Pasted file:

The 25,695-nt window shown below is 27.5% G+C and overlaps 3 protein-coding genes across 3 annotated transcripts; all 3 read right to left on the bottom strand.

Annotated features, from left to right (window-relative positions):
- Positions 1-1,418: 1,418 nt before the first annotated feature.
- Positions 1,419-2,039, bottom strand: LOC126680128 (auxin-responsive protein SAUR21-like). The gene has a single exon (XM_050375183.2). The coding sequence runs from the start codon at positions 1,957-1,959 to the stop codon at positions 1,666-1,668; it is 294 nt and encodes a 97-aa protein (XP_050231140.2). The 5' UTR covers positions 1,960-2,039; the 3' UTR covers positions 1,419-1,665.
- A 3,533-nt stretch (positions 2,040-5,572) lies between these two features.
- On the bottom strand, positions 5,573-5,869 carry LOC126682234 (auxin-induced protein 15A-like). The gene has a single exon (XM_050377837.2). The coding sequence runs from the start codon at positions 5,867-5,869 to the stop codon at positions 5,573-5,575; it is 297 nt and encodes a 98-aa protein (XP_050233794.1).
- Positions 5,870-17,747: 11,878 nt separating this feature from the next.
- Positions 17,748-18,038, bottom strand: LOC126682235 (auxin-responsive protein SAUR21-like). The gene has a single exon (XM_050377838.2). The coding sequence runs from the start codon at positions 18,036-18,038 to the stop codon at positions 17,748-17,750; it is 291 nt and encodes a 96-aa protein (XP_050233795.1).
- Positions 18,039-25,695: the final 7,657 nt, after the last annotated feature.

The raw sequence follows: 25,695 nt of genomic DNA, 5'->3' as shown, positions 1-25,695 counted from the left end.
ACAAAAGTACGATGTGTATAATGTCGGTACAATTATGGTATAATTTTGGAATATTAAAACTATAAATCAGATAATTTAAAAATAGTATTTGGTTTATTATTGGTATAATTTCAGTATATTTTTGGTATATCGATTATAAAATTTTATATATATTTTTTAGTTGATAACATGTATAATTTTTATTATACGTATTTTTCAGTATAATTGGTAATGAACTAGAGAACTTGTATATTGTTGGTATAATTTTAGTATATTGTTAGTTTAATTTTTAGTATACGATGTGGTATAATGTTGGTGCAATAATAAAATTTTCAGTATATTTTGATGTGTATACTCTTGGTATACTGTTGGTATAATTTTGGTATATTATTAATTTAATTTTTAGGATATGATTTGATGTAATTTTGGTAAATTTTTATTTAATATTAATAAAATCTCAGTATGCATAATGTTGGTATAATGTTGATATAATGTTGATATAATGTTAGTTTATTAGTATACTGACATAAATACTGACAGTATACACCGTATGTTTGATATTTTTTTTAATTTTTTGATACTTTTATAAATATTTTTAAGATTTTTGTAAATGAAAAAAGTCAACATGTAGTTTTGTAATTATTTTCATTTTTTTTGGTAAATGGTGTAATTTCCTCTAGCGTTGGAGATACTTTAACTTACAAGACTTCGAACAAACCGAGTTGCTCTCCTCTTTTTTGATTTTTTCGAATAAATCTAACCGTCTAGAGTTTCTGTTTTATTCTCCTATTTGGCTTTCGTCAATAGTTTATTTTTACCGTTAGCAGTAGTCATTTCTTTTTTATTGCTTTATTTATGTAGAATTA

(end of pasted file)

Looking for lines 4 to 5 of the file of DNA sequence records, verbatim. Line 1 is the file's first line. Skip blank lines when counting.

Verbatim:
- Positions 1,419-2,039, bottom strand: LOC126680128 (auxin-responsive protein SAUR21-like). The gene has a single exon (XM_050375183.2). The coding sequence runs from the start codon at positions 1,957-1,959 to the stop codon at positions 1,666-1,668; it is 294 nt and encodes a 97-aa protein (XP_050231140.2). The 5' UTR covers positions 1,960-2,039; the 3' UTR covers positions 1,419-1,665.
- A 3,533-nt stretch (positions 2,040-5,572) lies between these two features.